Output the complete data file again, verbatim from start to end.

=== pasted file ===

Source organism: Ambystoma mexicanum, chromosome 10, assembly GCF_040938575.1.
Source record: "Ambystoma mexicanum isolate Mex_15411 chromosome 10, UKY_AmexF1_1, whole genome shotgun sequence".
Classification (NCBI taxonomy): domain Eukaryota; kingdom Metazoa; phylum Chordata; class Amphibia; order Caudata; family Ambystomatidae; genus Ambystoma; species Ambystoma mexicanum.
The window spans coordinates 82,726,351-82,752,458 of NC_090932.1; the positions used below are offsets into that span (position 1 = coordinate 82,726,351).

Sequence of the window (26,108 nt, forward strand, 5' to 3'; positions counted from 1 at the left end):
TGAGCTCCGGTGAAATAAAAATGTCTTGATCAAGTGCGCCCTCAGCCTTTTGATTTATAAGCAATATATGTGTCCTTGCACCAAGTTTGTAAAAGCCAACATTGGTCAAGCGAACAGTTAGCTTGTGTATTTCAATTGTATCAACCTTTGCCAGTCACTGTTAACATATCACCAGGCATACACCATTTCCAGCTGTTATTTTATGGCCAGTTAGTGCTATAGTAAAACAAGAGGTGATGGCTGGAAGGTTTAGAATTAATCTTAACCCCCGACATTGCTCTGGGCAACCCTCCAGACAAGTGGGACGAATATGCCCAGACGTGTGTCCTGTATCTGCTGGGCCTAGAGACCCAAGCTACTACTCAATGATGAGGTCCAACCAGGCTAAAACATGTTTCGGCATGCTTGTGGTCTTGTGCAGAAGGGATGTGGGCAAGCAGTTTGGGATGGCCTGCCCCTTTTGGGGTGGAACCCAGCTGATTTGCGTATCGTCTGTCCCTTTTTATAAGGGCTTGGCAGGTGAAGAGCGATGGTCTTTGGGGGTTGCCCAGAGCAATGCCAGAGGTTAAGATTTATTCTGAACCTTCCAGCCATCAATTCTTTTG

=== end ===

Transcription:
Source organism: Ambystoma mexicanum, chromosome 10, assembly GCF_040938575.1.
Source record: "Ambystoma mexicanum isolate Mex_15411 chromosome 10, UKY_AmexF1_1, whole genome shotgun sequence".
Classification (NCBI taxonomy): domain Eukaryota; kingdom Metazoa; phylum Chordata; class Amphibia; order Caudata; family Ambystomatidae; genus Ambystoma; species Ambystoma mexicanum.
The window spans coordinates 82,726,351-82,752,458 of NC_090932.1; the positions used below are offsets into that span (position 1 = coordinate 82,726,351).

Sequence of the window (26,108 nt, forward strand, 5' to 3'; positions counted from 1 at the left end):
TGAGCTCCGGTGAAATAAAAATGTCTTGATCAAGTGCGCCCTCAGCCTTTTGATTTATAAGCAATATATGTGTCCTTGCACCAAGTTTGTAAAAGCCAACATTGGTCAAGCGAACAGTTAGCTTGTGTATTTCAATTGTATCAACCTTTGCCAGTCACTGTTAACATATCACCAGGCATACACCATTTCCAGCTGTTATTTTATGGCCAGTTAGTGCTATAGTAAAACAAGAGGTGATGGCTGGAAGGTTTAGAATTAATCTTAACCCCCGACATTGCTCTGGGCAACCCTCCAGACAAGTGGGACGAATATGCCCAGACGTGTGTCCTGTATCTGCTGGGCCTAGAGACCCAAGCTACTACTCAATGATGAGGTCCAACCAGGCTAAAACATGTTTCGGCATGCTTGTGGTCTTGTGCAGAAGGGATGTGGGCAAGCAGTTTGGGATGGCCTGCCCCTTTTGGGGTGGAACCCAGCTGATTTGCGTATCGTCTGTCCCTTTTTATAAGGGCTTGGCAGGTGAAGAGCGATGGTCTTTGGGGGTTGCCCAGAGCAATGCCAGAGGTTAAGATTTATTCTGAACCTTCCAGCCATCAATTCTTTTG